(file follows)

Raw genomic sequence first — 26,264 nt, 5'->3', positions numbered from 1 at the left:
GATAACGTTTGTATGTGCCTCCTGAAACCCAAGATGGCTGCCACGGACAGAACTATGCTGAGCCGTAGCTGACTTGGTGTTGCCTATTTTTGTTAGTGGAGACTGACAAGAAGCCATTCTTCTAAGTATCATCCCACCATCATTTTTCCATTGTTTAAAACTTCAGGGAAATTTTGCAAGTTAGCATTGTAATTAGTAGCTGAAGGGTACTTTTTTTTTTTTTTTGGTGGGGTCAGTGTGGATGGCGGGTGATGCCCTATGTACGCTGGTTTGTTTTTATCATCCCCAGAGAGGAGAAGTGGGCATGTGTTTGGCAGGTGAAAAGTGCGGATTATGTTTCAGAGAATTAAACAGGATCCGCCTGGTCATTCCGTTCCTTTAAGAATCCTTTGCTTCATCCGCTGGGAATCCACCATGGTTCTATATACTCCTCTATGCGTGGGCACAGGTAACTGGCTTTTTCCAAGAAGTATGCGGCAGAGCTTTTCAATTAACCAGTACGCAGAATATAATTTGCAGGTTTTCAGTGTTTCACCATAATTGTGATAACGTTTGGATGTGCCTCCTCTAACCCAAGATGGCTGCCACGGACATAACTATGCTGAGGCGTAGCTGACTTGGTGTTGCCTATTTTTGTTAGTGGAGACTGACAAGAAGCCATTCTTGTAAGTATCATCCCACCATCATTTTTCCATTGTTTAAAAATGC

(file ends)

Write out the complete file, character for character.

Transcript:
Raw genomic sequence first — 26,264 nt, 5'->3', positions numbered from 1 at the left:
GATAACGTTTGTATGTGCCTCCTGAAACCCAAGATGGCTGCCACGGACAGAACTATGCTGAGCCGTAGCTGACTTGGTGTTGCCTATTTTTGTTAGTGGAGACTGACAAGAAGCCATTCTTCTAAGTATCATCCCACCATCATTTTTCCATTGTTTAAAACTTCAGGGAAATTTTGCAAGTTAGCATTGTAATTAGTAGCTGAAGGGTACTTTTTTTTTTTTTTTGGTGGGGTCAGTGTGGATGGCGGGTGATGCCCTATGTACGCTGGTTTGTTTTTATCATCCCCAGAGAGGAGAAGTGGGCATGTGTTTGGCAGGTGAAAAGTGCGGATTATGTTTCAGAGAATTAAACAGGATCCGCCTGGTCATTCCGTTCCTTTAAGAATCCTTTGCTTCATCCGCTGGGAATCCACCATGGTTCTATATACTCCTCTATGCGTGGGCACAGGTAACTGGCTTTTTCCAAGAAGTATGCGGCAGAGCTTTTCAATTAACCAGTACGCAGAATATAATTTGCAGGTTTTCAGTGTTTCACCATAATTGTGATAACGTTTGGATGTGCCTCCTCTAACCCAAGATGGCTGCCACGGACATAACTATGCTGAGGCGTAGCTGACTTGGTGTTGCCTATTTTTGTTAGTGGAGACTGACAAGAAGCCATTCTTGTAAGTATCATCCCACCATCATTTTTCCATTGTTTAAAAATGC